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Advocating for Homeless Youth

The following article, written by Assistant Attorney General Nicole Lowe, was originally published in the May/June issue of the Utah Bar Journal. It is reposted with the author’s permission. You can learn more about Lowe’s work in an article written in the Salt Lake Tribune here

by Nicole Lowe

by Nicole Lowe

You see them throughout the city, huddled in corners with their backpacks, sleeping bags, and a vacant expression.  At times you stumble across their tents and tarp lean-tos when you’re out for a walk in a park or paved trail hand in hand with a loved one. Have you ever wondered how these kids ended up on the streets or why they have nowhere to go?

Many people’s initial thought is the homeless (youth or otherwise) are homeless because they are lazy, drug addicts, and have serious mental health issues. This is a simplistic view of the problem and of people who find themselves homeless. Mental health concerns, substance abuse, and lack of motivation cut across cultures and socioeconomic class in Utah.

Youth who find themselves homeless are some of the most vulnerable and most valuable people we have in the state of Utah and across the nation.  One problem is most people don’t see them as such. Most people, walk right by with their head down, thinking “please don’t talk to me,” and “please don’t ask me for money.”  Passersby don’t make eye contact, and they definitely don’t speak with the youth.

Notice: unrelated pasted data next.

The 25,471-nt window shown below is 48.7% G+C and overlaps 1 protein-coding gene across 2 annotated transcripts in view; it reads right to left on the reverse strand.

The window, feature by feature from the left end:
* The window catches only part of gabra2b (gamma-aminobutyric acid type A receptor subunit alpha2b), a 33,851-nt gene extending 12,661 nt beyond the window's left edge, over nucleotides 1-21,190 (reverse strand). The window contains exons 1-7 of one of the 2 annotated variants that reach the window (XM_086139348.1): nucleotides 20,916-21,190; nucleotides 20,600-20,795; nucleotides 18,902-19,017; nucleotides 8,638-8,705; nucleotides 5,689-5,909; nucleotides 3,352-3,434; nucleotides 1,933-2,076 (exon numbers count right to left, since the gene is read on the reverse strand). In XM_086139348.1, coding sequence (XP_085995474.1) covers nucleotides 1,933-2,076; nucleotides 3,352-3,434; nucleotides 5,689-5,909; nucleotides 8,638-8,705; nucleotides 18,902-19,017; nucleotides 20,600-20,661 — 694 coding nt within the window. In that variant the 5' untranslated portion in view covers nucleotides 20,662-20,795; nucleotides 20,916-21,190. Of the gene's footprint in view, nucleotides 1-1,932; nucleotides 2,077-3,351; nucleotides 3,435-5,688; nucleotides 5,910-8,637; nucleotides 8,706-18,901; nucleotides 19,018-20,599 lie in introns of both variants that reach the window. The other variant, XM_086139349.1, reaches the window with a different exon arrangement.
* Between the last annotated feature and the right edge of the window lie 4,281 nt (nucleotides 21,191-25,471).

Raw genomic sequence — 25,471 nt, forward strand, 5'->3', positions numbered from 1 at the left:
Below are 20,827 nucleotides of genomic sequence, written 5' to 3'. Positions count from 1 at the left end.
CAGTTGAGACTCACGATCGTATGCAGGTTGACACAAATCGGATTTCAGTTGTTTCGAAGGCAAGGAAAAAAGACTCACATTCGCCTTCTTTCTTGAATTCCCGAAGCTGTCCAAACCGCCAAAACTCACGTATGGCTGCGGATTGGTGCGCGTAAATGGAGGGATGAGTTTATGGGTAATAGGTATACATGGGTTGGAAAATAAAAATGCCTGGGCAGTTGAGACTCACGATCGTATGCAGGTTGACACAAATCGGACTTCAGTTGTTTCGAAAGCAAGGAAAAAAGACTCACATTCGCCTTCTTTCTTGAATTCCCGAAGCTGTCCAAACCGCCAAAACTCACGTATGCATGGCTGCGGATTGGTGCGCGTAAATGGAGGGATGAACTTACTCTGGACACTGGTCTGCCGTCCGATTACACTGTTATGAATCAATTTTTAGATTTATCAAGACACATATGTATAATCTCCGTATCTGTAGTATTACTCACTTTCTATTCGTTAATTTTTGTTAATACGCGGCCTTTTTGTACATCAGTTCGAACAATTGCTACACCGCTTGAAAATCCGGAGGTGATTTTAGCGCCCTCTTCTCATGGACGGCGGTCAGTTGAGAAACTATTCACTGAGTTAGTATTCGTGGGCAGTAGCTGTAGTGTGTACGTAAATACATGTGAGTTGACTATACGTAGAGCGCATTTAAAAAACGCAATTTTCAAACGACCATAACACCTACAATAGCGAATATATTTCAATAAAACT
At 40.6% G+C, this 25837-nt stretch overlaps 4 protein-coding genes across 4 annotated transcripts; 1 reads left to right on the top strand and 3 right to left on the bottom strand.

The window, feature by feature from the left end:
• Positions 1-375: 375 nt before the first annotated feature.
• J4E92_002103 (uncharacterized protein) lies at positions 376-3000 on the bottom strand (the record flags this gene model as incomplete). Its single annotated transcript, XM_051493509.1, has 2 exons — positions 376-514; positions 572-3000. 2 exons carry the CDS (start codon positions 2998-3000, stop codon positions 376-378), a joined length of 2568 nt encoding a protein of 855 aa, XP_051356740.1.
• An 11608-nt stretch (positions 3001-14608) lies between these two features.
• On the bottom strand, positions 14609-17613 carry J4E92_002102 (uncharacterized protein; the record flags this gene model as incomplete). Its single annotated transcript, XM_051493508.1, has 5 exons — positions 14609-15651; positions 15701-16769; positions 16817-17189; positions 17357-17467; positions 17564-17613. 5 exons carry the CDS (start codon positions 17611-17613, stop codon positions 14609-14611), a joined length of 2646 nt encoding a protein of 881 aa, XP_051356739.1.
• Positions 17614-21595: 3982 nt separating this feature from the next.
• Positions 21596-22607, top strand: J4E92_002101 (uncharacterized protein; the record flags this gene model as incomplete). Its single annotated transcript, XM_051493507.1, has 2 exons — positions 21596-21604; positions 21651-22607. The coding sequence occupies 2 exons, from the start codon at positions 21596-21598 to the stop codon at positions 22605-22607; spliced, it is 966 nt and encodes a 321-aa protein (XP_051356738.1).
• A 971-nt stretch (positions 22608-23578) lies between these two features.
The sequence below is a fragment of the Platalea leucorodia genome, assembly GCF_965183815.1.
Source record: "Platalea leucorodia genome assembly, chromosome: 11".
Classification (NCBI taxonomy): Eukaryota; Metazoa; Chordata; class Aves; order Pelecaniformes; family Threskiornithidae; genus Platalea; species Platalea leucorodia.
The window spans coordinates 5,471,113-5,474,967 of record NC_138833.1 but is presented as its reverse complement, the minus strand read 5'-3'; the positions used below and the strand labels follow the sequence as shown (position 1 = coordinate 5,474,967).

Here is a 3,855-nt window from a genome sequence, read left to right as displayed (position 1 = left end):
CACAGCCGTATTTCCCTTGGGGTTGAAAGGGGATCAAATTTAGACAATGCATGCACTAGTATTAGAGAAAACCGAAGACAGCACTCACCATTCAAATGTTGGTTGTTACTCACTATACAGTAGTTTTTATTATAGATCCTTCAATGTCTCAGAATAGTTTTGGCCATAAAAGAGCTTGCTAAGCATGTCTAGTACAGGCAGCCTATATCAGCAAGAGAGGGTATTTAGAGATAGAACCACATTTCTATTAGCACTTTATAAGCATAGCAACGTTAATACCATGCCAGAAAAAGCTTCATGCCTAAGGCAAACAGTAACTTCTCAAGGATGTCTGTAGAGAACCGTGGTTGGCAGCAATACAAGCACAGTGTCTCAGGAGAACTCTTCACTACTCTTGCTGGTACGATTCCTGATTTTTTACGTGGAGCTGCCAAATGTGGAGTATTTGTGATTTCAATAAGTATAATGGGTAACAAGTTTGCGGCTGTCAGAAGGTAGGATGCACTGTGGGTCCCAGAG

Making a difference in the lives of homeless youth will not only change your life, but holds the potential to change the lives of thousands.  Any one of these kids could be the one who will propose an idea that will change global warming, reduce hunger among children in poverty, or create a solution to the struggles of inner city youth. They could become the doctor who saves the life of your grandchild or a teacher who makes effortless connections with children who have autism or downs syndrome.